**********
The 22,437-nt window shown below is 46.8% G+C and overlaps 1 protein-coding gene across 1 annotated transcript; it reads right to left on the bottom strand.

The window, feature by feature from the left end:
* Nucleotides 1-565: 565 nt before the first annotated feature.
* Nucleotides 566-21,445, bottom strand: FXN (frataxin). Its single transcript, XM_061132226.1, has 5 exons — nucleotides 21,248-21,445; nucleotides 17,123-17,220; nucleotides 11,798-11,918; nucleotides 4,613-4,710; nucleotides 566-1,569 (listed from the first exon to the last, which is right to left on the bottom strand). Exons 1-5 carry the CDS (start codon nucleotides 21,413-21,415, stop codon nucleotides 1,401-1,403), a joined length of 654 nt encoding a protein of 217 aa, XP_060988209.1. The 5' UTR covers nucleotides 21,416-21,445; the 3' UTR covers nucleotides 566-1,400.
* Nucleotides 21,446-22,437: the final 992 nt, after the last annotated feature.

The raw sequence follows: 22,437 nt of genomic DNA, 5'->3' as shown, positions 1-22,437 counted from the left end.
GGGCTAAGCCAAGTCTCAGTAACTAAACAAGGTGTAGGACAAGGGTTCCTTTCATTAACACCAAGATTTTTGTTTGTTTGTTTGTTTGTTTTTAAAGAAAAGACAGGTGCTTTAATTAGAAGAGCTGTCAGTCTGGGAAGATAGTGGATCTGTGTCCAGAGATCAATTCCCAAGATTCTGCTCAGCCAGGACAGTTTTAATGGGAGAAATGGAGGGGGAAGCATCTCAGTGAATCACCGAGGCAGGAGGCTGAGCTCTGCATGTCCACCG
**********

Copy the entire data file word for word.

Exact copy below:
The 22,437-nt window shown below is 46.8% G+C and overlaps 1 protein-coding gene across 1 annotated transcript; it reads right to left on the bottom strand.

The window, feature by feature from the left end:
* Nucleotides 1-565: 565 nt before the first annotated feature.
* Nucleotides 566-21,445, bottom strand: FXN (frataxin). Its single transcript, XM_061132226.1, has 5 exons — nucleotides 21,248-21,445; nucleotides 17,123-17,220; nucleotides 11,798-11,918; nucleotides 4,613-4,710; nucleotides 566-1,569 (listed from the first exon to the last, which is right to left on the bottom strand). Exons 1-5 carry the CDS (start codon nucleotides 21,413-21,415, stop codon nucleotides 1,401-1,403), a joined length of 654 nt encoding a protein of 217 aa, XP_060988209.1. The 5' UTR covers nucleotides 21,416-21,445; the 3' UTR covers nucleotides 566-1,400.
* Nucleotides 21,446-22,437: the final 992 nt, after the last annotated feature.

The raw sequence follows: 22,437 nt of genomic DNA, 5'->3' as shown, positions 1-22,437 counted from the left end.
GGGCTAAGCCAAGTCTCAGTAACTAAACAAGGTGTAGGACAAGGGTTCCTTTCATTAACACCAAGATTTTTGTTTGTTTGTTTGTTTGTTTTTAAAGAAAAGACAGGTGCTTTAATTAGAAGAGCTGTCAGTCTGGGAAGATAGTGGATCTGTGTCCAGAGATCAATTCCCAAGATTCTGCTCAGCCAGGACAGTTTTAATGGGAGAAATGGAGGGGGAAGCATCTCAGTGAATCACCGAGGCAGGAGGCTGAGCTCTGCATGTCCACCG